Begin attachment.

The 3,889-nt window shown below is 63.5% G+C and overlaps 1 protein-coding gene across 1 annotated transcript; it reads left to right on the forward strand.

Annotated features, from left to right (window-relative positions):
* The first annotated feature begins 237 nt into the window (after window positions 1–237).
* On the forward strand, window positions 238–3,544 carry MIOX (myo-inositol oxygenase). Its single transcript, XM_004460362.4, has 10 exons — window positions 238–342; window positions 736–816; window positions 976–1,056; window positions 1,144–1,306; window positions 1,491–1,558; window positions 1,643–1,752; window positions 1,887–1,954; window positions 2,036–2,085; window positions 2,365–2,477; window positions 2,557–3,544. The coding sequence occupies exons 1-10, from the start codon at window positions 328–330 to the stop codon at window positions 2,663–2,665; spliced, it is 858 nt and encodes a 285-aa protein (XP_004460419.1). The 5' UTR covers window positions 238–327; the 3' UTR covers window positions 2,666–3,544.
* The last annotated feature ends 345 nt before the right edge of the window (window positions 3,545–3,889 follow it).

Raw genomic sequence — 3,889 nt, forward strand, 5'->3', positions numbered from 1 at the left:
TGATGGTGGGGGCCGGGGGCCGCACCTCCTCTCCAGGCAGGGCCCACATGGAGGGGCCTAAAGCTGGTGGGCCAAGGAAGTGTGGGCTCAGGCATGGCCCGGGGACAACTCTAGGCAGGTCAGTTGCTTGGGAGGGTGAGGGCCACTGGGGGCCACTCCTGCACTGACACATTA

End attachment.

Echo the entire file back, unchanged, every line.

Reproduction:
The 3,889-nt window shown below is 63.5% G+C and overlaps 1 protein-coding gene across 1 annotated transcript; it reads left to right on the forward strand.

Annotated features, from left to right (window-relative positions):
* The first annotated feature begins 237 nt into the window (after window positions 1–237).
* On the forward strand, window positions 238–3,544 carry MIOX (myo-inositol oxygenase). Its single transcript, XM_004460362.4, has 10 exons — window positions 238–342; window positions 736–816; window positions 976–1,056; window positions 1,144–1,306; window positions 1,491–1,558; window positions 1,643–1,752; window positions 1,887–1,954; window positions 2,036–2,085; window positions 2,365–2,477; window positions 2,557–3,544. The coding sequence occupies exons 1-10, from the start codon at window positions 328–330 to the stop codon at window positions 2,663–2,665; spliced, it is 858 nt and encodes a 285-aa protein (XP_004460419.1). The 5' UTR covers window positions 238–327; the 3' UTR covers window positions 2,666–3,544.
* The last annotated feature ends 345 nt before the right edge of the window (window positions 3,545–3,889 follow it).

Raw genomic sequence — 3,889 nt, forward strand, 5'->3', positions numbered from 1 at the left:
TGATGGTGGGGGCCGGGGGCCGCACCTCCTCTCCAGGCAGGGCCCACATGGAGGGGCCTAAAGCTGGTGGGCCAAGGAAGTGTGGGCTCAGGCATGGCCCGGGGACAACTCTAGGCAGGTCAGTTGCTTGGGAGGGTGAGGGCCACTGGGGGCCACTCCTGCACTGACACATTA